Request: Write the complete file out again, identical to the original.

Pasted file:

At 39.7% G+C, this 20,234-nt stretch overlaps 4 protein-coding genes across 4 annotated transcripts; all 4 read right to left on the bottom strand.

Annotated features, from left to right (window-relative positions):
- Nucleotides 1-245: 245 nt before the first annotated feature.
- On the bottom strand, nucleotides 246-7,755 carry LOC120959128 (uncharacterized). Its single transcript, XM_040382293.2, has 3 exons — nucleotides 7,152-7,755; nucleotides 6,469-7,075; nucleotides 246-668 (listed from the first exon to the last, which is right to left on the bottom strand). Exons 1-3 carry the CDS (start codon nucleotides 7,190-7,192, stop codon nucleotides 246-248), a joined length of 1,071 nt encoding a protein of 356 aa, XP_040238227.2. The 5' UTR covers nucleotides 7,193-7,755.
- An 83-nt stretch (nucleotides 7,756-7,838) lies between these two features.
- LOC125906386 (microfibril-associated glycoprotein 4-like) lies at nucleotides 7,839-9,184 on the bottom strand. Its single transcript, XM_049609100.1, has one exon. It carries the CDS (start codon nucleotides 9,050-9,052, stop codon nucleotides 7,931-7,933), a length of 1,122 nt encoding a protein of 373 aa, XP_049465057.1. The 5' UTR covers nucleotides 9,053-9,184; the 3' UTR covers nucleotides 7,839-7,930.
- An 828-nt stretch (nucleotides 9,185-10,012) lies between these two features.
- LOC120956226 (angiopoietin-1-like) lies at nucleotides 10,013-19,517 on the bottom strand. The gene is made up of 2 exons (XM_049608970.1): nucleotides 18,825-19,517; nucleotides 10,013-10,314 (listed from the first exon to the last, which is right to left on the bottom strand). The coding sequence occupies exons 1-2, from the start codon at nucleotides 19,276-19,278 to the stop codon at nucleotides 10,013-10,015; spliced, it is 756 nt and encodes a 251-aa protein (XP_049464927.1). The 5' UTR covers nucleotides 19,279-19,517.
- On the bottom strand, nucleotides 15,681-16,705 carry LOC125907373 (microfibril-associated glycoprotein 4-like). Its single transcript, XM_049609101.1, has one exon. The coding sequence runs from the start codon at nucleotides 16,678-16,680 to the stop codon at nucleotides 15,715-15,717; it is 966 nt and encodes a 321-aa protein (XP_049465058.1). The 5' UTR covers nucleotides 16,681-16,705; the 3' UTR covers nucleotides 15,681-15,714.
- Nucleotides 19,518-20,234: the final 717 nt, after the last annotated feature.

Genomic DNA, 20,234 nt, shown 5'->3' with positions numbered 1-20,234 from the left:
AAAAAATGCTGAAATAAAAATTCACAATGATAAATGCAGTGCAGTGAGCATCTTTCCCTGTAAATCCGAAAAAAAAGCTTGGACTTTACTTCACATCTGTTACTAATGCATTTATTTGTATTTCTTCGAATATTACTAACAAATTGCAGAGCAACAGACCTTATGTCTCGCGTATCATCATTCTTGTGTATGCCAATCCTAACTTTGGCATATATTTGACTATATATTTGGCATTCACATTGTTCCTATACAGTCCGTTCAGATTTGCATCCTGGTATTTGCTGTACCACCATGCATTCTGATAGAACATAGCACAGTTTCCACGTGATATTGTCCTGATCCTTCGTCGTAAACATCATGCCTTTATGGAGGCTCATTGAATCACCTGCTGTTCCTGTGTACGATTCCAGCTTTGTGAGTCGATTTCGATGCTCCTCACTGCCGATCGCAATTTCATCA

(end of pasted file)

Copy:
At 39.7% G+C, this 20,234-nt stretch overlaps 4 protein-coding genes across 4 annotated transcripts; all 4 read right to left on the bottom strand.

Annotated features, from left to right (window-relative positions):
- Nucleotides 1-245: 245 nt before the first annotated feature.
- On the bottom strand, nucleotides 246-7,755 carry LOC120959128 (uncharacterized). Its single transcript, XM_040382293.2, has 3 exons — nucleotides 7,152-7,755; nucleotides 6,469-7,075; nucleotides 246-668 (listed from the first exon to the last, which is right to left on the bottom strand). Exons 1-3 carry the CDS (start codon nucleotides 7,190-7,192, stop codon nucleotides 246-248), a joined length of 1,071 nt encoding a protein of 356 aa, XP_040238227.2. The 5' UTR covers nucleotides 7,193-7,755.
- An 83-nt stretch (nucleotides 7,756-7,838) lies between these two features.
- LOC125906386 (microfibril-associated glycoprotein 4-like) lies at nucleotides 7,839-9,184 on the bottom strand. Its single transcript, XM_049609100.1, has one exon. It carries the CDS (start codon nucleotides 9,050-9,052, stop codon nucleotides 7,931-7,933), a length of 1,122 nt encoding a protein of 373 aa, XP_049465057.1. The 5' UTR covers nucleotides 9,053-9,184; the 3' UTR covers nucleotides 7,839-7,930.
- An 828-nt stretch (nucleotides 9,185-10,012) lies between these two features.
- LOC120956226 (angiopoietin-1-like) lies at nucleotides 10,013-19,517 on the bottom strand. The gene is made up of 2 exons (XM_049608970.1): nucleotides 18,825-19,517; nucleotides 10,013-10,314 (listed from the first exon to the last, which is right to left on the bottom strand). The coding sequence occupies exons 1-2, from the start codon at nucleotides 19,276-19,278 to the stop codon at nucleotides 10,013-10,015; spliced, it is 756 nt and encodes a 251-aa protein (XP_049464927.1). The 5' UTR covers nucleotides 19,279-19,517.
- On the bottom strand, nucleotides 15,681-16,705 carry LOC125907373 (microfibril-associated glycoprotein 4-like). Its single transcript, XM_049609101.1, has one exon. The coding sequence runs from the start codon at nucleotides 16,678-16,680 to the stop codon at nucleotides 15,715-15,717; it is 966 nt and encodes a 321-aa protein (XP_049465058.1). The 5' UTR covers nucleotides 16,681-16,705; the 3' UTR covers nucleotides 15,681-15,714.
- Nucleotides 19,518-20,234: the final 717 nt, after the last annotated feature.

Genomic DNA, 20,234 nt, shown 5'->3' with positions numbered 1-20,234 from the left:
AAAAAATGCTGAAATAAAAATTCACAATGATAAATGCAGTGCAGTGAGCATCTTTCCCTGTAAATCCGAAAAAAAAGCTTGGACTTTACTTCACATCTGTTACTAATGCATTTATTTGTATTTCTTCGAATATTACTAACAAATTGCAGAGCAACAGACCTTATGTCTCGCGTATCATCATTCTTGTGTATGCCAATCCTAACTTTGGCATATATTTGACTATATATTTGGCATTCACATTGTTCCTATACAGTCCGTTCAGATTTGCATCCTGGTATTTGCTGTACCACCATGCATTCTGATAGAACATAGCACAGTTTCCACGTGATATTGTCCTGATCCTTCGTCGTAAACATCATGCCTTTATGGAGGCTCATTGAATCACCTGCTGTTCCTGTGTACGATTCCAGCTTTGTGAGTCGATTTCGATGCTCCTCACTGCCGATCGCAATTTCATCA